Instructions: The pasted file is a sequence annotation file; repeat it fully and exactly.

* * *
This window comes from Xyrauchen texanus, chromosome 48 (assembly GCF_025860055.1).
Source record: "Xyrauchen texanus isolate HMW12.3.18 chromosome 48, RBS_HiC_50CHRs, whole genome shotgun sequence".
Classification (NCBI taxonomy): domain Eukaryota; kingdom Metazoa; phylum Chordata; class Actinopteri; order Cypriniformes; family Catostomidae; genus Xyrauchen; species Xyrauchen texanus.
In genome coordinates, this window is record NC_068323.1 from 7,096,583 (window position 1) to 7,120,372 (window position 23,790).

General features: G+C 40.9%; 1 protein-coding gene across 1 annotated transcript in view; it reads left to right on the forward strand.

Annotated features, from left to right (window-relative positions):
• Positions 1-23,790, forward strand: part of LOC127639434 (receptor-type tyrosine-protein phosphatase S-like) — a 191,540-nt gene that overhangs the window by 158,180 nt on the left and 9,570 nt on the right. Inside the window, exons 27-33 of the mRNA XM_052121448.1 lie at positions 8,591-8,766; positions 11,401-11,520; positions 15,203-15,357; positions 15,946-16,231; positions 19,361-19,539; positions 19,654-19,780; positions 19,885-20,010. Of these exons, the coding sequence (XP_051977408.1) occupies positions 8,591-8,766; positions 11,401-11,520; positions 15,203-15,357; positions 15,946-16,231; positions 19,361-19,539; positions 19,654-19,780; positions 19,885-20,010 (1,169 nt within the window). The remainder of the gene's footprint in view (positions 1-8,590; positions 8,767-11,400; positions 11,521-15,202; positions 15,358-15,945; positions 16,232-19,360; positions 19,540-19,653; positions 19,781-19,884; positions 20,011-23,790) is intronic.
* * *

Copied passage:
This window comes from Xyrauchen texanus, chromosome 48 (assembly GCF_025860055.1).
Source record: "Xyrauchen texanus isolate HMW12.3.18 chromosome 48, RBS_HiC_50CHRs, whole genome shotgun sequence".
Classification (NCBI taxonomy): domain Eukaryota; kingdom Metazoa; phylum Chordata; class Actinopteri; order Cypriniformes; family Catostomidae; genus Xyrauchen; species Xyrauchen texanus.
In genome coordinates, this window is record NC_068323.1 from 7,096,583 (window position 1) to 7,120,372 (window position 23,790).

General features: G+C 40.9%; 1 protein-coding gene across 1 annotated transcript in view; it reads left to right on the forward strand.

Annotated features, from left to right (window-relative positions):
• Positions 1-23,790, forward strand: part of LOC127639434 (receptor-type tyrosine-protein phosphatase S-like) — a 191,540-nt gene that overhangs the window by 158,180 nt on the left and 9,570 nt on the right. Inside the window, exons 27-33 of the mRNA XM_052121448.1 lie at positions 8,591-8,766; positions 11,401-11,520; positions 15,203-15,357; positions 15,946-16,231; positions 19,361-19,539; positions 19,654-19,780; positions 19,885-20,010. Of these exons, the coding sequence (XP_051977408.1) occupies positions 8,591-8,766; positions 11,401-11,520; positions 15,203-15,357; positions 15,946-16,231; positions 19,361-19,539; positions 19,654-19,780; positions 19,885-20,010 (1,169 nt within the window). The remainder of the gene's footprint in view (positions 1-8,590; positions 8,767-11,400; positions 11,521-15,202; positions 15,358-15,945; positions 16,232-19,360; positions 19,540-19,653; positions 19,781-19,884; positions 20,011-23,790) is intronic.